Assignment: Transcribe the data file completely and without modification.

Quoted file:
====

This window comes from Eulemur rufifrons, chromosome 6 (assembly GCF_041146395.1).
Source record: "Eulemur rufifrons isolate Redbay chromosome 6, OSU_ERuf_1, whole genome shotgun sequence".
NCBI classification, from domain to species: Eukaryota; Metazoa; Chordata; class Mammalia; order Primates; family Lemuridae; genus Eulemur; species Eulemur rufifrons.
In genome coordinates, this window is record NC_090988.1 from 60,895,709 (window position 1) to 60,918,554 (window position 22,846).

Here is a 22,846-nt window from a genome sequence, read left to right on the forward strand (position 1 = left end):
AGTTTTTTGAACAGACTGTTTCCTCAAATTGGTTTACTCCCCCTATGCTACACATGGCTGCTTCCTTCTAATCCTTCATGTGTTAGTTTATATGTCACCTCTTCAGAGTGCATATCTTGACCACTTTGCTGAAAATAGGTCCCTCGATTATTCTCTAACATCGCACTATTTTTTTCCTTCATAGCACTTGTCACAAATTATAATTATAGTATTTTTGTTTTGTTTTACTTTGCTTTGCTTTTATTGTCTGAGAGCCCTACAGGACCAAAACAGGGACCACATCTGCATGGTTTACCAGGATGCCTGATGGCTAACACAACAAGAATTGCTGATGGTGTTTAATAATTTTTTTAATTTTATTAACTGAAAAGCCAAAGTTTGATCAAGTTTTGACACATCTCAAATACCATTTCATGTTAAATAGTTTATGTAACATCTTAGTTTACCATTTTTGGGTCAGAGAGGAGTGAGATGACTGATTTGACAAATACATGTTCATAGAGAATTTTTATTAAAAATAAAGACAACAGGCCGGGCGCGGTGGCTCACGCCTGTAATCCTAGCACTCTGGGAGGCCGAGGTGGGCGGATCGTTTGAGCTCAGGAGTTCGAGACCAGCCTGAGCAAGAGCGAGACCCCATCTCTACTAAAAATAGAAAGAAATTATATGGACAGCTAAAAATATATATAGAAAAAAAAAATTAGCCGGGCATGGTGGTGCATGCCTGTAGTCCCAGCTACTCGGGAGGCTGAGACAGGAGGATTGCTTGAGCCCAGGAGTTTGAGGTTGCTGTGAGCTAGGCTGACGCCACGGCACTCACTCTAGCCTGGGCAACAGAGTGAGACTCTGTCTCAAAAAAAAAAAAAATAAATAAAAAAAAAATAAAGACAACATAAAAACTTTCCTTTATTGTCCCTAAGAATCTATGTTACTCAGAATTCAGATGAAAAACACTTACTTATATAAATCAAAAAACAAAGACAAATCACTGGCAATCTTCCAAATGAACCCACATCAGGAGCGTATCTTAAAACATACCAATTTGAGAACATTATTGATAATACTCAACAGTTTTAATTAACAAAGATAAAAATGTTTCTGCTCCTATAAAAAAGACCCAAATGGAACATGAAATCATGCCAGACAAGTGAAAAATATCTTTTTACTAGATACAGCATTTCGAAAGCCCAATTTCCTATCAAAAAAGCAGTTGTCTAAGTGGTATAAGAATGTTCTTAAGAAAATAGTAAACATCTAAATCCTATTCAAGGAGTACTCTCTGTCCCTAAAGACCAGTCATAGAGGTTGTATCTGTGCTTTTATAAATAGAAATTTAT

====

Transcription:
This window comes from Eulemur rufifrons, chromosome 6 (assembly GCF_041146395.1).
Source record: "Eulemur rufifrons isolate Redbay chromosome 6, OSU_ERuf_1, whole genome shotgun sequence".
NCBI classification, from domain to species: Eukaryota; Metazoa; Chordata; class Mammalia; order Primates; family Lemuridae; genus Eulemur; species Eulemur rufifrons.
In genome coordinates, this window is record NC_090988.1 from 60,895,709 (window position 1) to 60,918,554 (window position 22,846).

Here is a 22,846-nt window from a genome sequence, read left to right on the forward strand (position 1 = left end):
AGTTTTTTGAACAGACTGTTTCCTCAAATTGGTTTACTCCCCCTATGCTACACATGGCTGCTTCCTTCTAATCCTTCATGTGTTAGTTTATATGTCACCTCTTCAGAGTGCATATCTTGACCACTTTGCTGAAAATAGGTCCCTCGATTATTCTCTAACATCGCACTATTTTTTTCCTTCATAGCACTTGTCACAAATTATAATTATAGTATTTTTGTTTTGTTTTACTTTGCTTTGCTTTTATTGTCTGAGAGCCCTACAGGACCAAAACAGGGACCACATCTGCATGGTTTACCAGGATGCCTGATGGCTAACACAACAAGAATTGCTGATGGTGTTTAATAATTTTTTTAATTTTATTAACTGAAAAGCCAAAGTTTGATCAAGTTTTGACACATCTCAAATACCATTTCATGTTAAATAGTTTATGTAACATCTTAGTTTACCATTTTTGGGTCAGAGAGGAGTGAGATGACTGATTTGACAAATACATGTTCATAGAGAATTTTTATTAAAAATAAAGACAACAGGCCGGGCGCGGTGGCTCACGCCTGTAATCCTAGCACTCTGGGAGGCCGAGGTGGGCGGATCGTTTGAGCTCAGGAGTTCGAGACCAGCCTGAGCAAGAGCGAGACCCCATCTCTACTAAAAATAGAAAGAAATTATATGGACAGCTAAAAATATATATAGAAAAAAAAAATTAGCCGGGCATGGTGGTGCATGCCTGTAGTCCCAGCTACTCGGGAGGCTGAGACAGGAGGATTGCTTGAGCCCAGGAGTTTGAGGTTGCTGTGAGCTAGGCTGACGCCACGGCACTCACTCTAGCCTGGGCAACAGAGTGAGACTCTGTCTCAAAAAAAAAAAAAATAAATAAAAAAAAAATAAAGACAACATAAAAACTTTCCTTTATTGTCCCTAAGAATCTATGTTACTCAGAATTCAGATGAAAAACACTTACTTATATAAATCAAAAAACAAAGACAAATCACTGGCAATCTTCCAAATGAACCCACATCAGGAGCGTATCTTAAAACATACCAATTTGAGAACATTATTGATAATACTCAACAGTTTTAATTAACAAAGATAAAAATGTTTCTGCTCCTATAAAAAAGACCCAAATGGAACATGAAATCATGCCAGACAAGTGAAAAATATCTTTTTACTAGATACAGCATTTCGAAAGCCCAATTTCCTATCAAAAAAGCAGTTGTCTAAGTGGTATAAGAATGTTCTTAAGAAAATAGTAAACATCTAAATCCTATTCAAGGAGTACTCTCTGTCCCTAAAGACCAGTCATAGAGGTTGTATCTGTGCTTTTATAAATAGAAATTTAT